[00:15:36] Yeah, that’s a good question. Efficient growth is every team in your go-to market function working towards the same objectives. So it’s shared KPIs across the entire team. It’s an efficient handoff process so that marketing isn’t just dumping. Uh, random number of [00:16:00] MQLs to sales saying, here you go find it.
[00:16:03] It’s them setting a target that’s further down the funnel, and then it’s sales setting targets that are further into the customer onboarding process. So to me it’s, you know, you could set it very, basically with two KPIs you could set it to number of like sales qualified opportunities that marketing delivers.
[00:16:23] Also something we’re doing right now with our marketing team. And then it can be the effective onboarding or an onboarding metric, 80% adoption in 60 days. And that’s a metric that you measure sales by. So to me that’s efficiency. If sales is measured by some customer success, then you’re onboarding your good customers.
[00:16:44] And if marketing is measured by sales metrics, Then they’re onboarding good leads. Yeah. And what role does Rev op play in aligning this GTM team? Because there are a lot of moving parts, as you mentioned. There’s the whole marketing team, you’ve got the sales [00:17:00] team within sales, you’ve got SDRs, a presales, uh, potentially onboarding or implementation team as well.
[00:17:06] And then you’ve got account managers, customer success people on the expansion side. And there’s this whole customer journey, or the buyer journey that’s quite siloed and broken by default. And then to add to it the modern sales process where everything is siloed, there’s a specificity around the job function, which further creates silos on the seller side, right?
[00:17:25] So, Rev Ops has that unique advantage point that you talked about to tie everything together, but how exactly like one gets all of this together to drive this efficiency? And I think one of the fundamental thing you did mention was in order to drive efficient growth, you need to make sure that everybody’s aligned towards one common goal, one common KPI.
[00:17:44] So I’m very curious to hear your perspective around this alignment. Yeah, so to put it into like basic terms, I think Rev ops needs to be the middle child, which I think historically is the person in the family that. Resolves most conflict. So one, I think [00:18:00] underutilized skill in rev ops is being able to resolve conflict.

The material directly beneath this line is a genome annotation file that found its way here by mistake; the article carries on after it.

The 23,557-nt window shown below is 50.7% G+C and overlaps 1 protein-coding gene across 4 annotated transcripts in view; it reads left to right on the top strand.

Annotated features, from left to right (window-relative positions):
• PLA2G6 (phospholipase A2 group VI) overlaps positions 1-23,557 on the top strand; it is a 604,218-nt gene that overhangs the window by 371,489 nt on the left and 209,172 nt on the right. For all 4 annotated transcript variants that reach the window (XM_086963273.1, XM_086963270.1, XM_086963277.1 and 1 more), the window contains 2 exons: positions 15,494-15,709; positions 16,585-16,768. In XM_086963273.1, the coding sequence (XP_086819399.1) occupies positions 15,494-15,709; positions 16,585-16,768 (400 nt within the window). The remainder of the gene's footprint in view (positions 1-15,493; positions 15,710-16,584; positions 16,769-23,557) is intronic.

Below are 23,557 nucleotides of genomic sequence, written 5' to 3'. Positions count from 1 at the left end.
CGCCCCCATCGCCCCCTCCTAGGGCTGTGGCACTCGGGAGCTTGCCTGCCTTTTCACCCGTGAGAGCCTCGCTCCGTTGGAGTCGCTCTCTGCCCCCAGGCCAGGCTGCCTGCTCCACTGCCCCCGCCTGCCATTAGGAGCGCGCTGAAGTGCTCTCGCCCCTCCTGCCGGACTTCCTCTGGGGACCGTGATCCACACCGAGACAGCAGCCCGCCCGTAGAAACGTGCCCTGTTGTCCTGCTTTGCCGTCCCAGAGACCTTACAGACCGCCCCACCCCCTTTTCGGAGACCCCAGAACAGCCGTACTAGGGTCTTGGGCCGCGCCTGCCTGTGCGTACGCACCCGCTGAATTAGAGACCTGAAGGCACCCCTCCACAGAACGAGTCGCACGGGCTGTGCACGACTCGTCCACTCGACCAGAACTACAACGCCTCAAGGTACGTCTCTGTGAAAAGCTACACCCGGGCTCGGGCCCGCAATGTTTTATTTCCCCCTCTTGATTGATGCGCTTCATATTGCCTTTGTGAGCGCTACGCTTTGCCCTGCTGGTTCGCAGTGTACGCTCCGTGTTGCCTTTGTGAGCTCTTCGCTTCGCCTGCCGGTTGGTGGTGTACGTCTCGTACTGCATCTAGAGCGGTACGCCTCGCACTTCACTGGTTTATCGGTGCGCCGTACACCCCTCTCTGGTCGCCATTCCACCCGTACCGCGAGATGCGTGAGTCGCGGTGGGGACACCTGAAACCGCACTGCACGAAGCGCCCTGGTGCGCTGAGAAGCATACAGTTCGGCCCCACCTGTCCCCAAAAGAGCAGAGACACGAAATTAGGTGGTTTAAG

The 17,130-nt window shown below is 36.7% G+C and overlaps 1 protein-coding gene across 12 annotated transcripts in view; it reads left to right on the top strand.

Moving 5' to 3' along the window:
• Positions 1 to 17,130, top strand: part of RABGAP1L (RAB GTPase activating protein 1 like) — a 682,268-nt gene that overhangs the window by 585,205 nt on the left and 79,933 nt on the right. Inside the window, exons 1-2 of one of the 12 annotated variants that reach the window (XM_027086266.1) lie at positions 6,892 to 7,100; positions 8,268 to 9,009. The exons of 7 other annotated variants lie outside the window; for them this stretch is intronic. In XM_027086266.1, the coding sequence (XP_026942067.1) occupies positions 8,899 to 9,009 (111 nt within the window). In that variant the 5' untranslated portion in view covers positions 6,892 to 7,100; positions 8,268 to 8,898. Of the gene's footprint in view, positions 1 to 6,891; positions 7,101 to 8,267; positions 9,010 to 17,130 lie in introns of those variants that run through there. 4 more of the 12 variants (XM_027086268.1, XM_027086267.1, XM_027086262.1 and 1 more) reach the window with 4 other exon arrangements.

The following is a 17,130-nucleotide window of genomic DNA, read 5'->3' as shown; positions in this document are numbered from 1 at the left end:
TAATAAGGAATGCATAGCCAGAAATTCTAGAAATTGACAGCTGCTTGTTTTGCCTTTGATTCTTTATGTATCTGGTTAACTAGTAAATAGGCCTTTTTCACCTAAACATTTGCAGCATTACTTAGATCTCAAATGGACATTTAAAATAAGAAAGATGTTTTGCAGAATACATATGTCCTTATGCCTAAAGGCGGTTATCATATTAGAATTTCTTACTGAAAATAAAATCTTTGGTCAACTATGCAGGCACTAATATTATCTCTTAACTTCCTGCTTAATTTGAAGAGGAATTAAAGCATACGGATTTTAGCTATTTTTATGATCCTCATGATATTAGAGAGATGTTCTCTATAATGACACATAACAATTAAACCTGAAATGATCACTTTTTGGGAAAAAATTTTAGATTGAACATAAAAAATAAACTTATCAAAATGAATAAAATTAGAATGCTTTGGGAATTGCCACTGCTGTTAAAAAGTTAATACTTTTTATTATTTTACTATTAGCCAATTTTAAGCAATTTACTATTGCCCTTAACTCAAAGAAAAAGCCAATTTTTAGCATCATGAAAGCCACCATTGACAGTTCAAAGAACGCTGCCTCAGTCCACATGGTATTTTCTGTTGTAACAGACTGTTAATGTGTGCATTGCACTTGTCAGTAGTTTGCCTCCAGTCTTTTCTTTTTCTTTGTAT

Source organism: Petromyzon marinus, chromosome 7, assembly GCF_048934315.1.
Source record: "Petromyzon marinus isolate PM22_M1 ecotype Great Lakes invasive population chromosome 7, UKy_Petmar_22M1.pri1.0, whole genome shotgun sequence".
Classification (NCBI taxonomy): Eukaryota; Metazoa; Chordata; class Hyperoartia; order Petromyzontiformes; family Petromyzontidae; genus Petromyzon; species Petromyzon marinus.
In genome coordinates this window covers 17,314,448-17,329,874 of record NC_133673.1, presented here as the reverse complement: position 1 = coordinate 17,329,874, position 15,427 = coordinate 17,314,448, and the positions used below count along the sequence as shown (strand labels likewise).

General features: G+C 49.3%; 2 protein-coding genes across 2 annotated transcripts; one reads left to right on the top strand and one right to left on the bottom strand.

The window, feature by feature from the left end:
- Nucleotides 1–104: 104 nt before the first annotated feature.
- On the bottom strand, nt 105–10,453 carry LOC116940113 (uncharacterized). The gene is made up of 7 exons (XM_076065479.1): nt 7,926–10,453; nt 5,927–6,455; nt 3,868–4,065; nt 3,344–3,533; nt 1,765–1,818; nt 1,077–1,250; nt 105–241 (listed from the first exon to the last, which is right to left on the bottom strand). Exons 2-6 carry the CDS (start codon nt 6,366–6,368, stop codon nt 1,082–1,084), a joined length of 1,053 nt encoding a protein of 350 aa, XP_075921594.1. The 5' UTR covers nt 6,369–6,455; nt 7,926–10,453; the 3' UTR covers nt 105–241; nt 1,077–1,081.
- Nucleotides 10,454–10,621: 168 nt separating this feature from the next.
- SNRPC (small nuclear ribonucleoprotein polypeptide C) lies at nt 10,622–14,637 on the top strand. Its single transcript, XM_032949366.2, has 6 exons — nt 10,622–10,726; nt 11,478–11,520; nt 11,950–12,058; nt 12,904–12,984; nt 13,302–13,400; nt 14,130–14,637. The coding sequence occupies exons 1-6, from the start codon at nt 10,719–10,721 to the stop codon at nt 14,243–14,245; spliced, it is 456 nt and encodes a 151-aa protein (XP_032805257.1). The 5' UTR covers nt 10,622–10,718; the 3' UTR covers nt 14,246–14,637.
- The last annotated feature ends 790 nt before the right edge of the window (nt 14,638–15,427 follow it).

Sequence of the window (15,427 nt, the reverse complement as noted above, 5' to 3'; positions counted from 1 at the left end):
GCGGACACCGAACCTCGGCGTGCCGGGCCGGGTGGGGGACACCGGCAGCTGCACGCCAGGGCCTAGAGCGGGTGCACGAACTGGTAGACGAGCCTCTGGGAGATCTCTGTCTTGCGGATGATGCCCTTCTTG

[00:18:04] Because if you come into a team as a new Rev ops leader or somebody new to the rev ops function, chances are there’s gonna be tension between sales and marketing. Sales and, and post sales. It’s in traditional organizations, like you said, that are very siloed. They’re conflicting and competing goals.
[00:18:28] Sales is never happy with what marketing delivers them. Marketing’s never happy with how sales then proceeds with what they’ve given them. And then customer success is always upset with the quality of customers they’re bringing on. So being able to align the teams under shared KPIs, you. Are fantastic, like aligning the team there, giving everybody the like what’s in it for them.
[00:18:52] And then the tactical piece of this is just setting up standing meetings with the entire team, talking through what they [00:19:00] did in that day or that week to drive towards the shared KPIs. It’s just getting the leaders in the room every day so that they can see that. Their counterparts are working towards the same goal.
[00:19:13] It sounds really simple, but it is hugely impactful. This was started at Five Tran when I was there, our COO and then our head of BIS ops, which then turned into Rev Ops at the time, started it. We would do weekly on everything marketing was doing to drive sales. Everything sales was doing to drive expansion.
[00:19:33] Customers. And then everything count and customer success was doing to drive more revenue and drive growth there. So it again sounds really simple. It is incredibly impactful. And then everybody feels like they’re on the same team working towards the same objectives. So what you’re saying is this is one common meeting where you have a representation from all these functions.
[00:19:54] What’s the frequency of this meeting? Is it like daily, weekly, monthly? Fort 90. Yeah, I, [00:20:00] I think when you’re just starting out, it needs to be weekly. You set action items, you work towards them. You begin to develop the metrics that are gonna work best for your organization, and then you measure against them.
[00:20:12] Once you get a really good cadence going and you found the metrics that you wanna look at, honestly, like you build a dashboard that then can be that everything sits in and you can look at whenever you want. I think it can go to fortnightly. I would say no less frequently than once a month like that would be.
[00:20:33] Uh, depending on the organization’s size and how big the team is, um, that might be a little too infrequently. Tell more about the scorecard that you mentioned. What goes into the scorecard? What’s this common view that this team can see in this particular meeting? What metrics or KPIs would you advise companies to keep and look at?
[00:20:51] Yeah, it’s, when you’re talking with department leads, it’s important not to get too granular. But I think from the marketing side, it’s campaign [00:21:00] costs, which campaigns, which SEO campaigns or ad campaigns are delivering the highest quality. And then our plan is to stop putting money into this campaign, put more money into this campaign, because we see that on the sales side, more qualified opportunities are coming from here.